Physicochemical requirements and conventional identifications of the isolates
|Isolate code||Isolate name||Morphology||Gram||pH||Temperature (oC)||Salt (%)||Oxidase||Catalase||Endospore||Motility|
*; endospore test was not applied.
It was noticeable that the growth of E. faecium, a lactic acid bacterium at 15-55°C, considering that mesophilic bacteria generally did not show growth above 45°C. However, Orr39 found some members of the microorganisms contained in Enterococci were thermo-tolerant. Svec50 reported that, (GTG)5-PCR method could be used effectively in the identification of the genus Enterecoccus at species and sub-species level. Abdel-Rahman2 identified E. faecium with 99% similarity ratio and as unable to utilize oxygen as an electron acceptor. They also concluded that; E. faecium could grow at 45-50°C and pH 9.6. Al-Mariri8 collected white cheese samples and identified thermophilic streptococci. As a result; E. faecium isolates were gram positive, non-sporulation and could grow at 4-6.5%(w/v) salt concentration while the salt concentration for this study was 2-6%(w/v). In another study; E. faecium was identified as catalase positive21 however Abdel-Rahman2 and Jensen28 identified as catalase negative. According to Schleifer and Kilpper-Bהlz48, some strains of E. faecium were motile. Crapart15 isolated lactic acid-producing thermo-tolerant bacterium, E. profundum, from hydrothermal vent and the growth conditions were parallel to our study with 12-49°C, 5.5-9.5 pH and 0-11%(w/v) salt concentration. This bacterium was characterized as motile, Gram and catalase positive, oxidase negative while Kasana and Pandey29 also concluded as non-sporulation.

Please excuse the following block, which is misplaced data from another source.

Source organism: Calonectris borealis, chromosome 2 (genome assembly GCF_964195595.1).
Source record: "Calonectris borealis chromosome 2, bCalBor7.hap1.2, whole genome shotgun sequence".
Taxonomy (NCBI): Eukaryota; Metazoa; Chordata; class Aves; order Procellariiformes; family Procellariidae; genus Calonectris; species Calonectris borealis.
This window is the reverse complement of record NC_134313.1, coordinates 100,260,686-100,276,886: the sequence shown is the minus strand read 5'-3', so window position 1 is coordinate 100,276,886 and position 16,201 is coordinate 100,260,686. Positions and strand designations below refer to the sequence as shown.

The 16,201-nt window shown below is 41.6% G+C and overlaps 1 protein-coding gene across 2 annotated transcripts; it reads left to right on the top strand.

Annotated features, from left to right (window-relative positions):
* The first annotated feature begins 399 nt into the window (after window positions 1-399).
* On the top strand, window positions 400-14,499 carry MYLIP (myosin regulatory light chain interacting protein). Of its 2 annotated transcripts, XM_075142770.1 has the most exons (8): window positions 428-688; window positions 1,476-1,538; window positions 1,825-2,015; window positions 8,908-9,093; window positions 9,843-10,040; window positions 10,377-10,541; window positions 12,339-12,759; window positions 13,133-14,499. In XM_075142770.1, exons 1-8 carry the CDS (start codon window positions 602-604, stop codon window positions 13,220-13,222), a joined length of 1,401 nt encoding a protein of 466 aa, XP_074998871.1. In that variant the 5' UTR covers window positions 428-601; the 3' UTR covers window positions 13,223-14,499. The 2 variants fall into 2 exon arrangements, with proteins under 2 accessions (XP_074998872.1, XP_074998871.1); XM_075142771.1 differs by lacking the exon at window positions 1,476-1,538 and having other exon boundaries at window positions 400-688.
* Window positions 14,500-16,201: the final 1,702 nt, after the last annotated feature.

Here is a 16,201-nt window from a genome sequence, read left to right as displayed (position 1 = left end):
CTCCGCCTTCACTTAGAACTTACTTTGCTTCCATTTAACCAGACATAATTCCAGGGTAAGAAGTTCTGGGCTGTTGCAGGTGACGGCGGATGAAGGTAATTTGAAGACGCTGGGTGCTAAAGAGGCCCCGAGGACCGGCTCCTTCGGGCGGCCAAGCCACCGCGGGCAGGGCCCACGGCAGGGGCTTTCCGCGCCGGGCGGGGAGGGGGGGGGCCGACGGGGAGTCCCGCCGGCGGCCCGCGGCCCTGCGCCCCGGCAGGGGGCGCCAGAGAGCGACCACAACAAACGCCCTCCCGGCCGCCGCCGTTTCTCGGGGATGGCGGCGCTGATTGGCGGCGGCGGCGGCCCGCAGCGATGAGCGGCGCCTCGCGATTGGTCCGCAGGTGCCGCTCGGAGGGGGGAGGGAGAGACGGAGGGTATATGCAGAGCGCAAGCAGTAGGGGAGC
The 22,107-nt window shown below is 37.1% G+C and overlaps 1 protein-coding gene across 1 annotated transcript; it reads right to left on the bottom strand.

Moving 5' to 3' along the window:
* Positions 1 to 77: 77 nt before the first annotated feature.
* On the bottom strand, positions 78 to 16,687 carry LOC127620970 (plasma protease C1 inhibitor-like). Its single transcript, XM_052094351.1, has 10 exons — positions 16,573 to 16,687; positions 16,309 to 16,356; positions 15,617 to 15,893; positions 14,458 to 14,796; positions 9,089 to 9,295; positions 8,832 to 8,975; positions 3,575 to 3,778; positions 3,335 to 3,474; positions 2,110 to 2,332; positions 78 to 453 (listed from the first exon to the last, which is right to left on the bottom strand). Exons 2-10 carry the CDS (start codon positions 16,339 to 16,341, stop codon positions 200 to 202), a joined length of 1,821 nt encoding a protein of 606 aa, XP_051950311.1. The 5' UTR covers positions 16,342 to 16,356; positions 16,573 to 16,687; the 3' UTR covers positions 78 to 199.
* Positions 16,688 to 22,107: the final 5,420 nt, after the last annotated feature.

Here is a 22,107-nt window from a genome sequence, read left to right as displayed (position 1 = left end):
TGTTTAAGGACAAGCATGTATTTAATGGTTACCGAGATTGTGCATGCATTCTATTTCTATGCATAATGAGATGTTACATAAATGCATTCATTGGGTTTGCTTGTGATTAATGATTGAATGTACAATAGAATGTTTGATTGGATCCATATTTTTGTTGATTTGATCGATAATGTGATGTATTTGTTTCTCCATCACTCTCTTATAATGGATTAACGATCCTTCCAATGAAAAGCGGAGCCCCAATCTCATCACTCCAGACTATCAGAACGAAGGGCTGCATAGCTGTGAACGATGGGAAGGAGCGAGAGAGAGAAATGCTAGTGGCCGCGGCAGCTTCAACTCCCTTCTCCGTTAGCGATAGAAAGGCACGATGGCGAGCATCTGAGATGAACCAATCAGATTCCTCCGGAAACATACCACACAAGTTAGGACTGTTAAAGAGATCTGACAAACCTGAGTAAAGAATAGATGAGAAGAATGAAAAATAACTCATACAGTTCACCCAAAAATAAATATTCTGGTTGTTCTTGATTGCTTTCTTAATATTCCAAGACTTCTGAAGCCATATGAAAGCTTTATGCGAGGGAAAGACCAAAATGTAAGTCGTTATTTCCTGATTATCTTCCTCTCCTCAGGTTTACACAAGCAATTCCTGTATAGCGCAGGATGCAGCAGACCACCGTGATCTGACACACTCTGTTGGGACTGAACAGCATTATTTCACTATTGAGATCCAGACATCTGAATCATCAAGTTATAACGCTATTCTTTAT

Enzyme production capacities of thermophiles
Enzyme production abilities of these eleven isolates were tested in enzyme specific solid media. As a result; all of them were producers of at least one enzyme which were industrially valuable (Table 3). EA2, EA3, EA4, EA5, EA7 and EA8 were amylase producers. The only cellulase producer isolate was EA6. Except EA6 and EA11, the rest of the isolates were positive in terms of lipase production. EA6 and EA10 gave negative results in protease growth media however, the other isolates were protease producers. EA2, EA3, EA7 and EA8 were xylanase producers.
Industrial enzyme production profiles of the isolates and their first investments in thermophilic regions
|Isolate code||Isolate name||A||C||L||P||X||Global||Turkey||Reference(s)|
|EA1||Aeribacillus pallidus||–||–||+||+||–||P||P||1, 12, 31, 57|
|EA4||Anoxybacillus rupiensis||+||–||+*||+||–||P||P||16, 27, 58|
|EA6||Bacillus halodurans||–||+*||–||–||–||P||*||17, 25, 32, 46, 53|
|EA7||Bacillus licheniformis||+||–||+||+||+||P||P||1, 12, 58|
|EA9||Enterococcus faecium||–||–||+*||+*||–||P||*||2, 39|
(+):producer, (-): not producer; *: No study about related enzyme production ability/ No presence of bacteria at thermophilic regions; P:presence of the related bacteria in thermophilic regions;**: https://www.ncbi.nlm.nih.gov/genome/genomes/71466, Abbreviations: A-Amylase; C-Cellulase; L-Lipase; P-Protease; X-Xylanase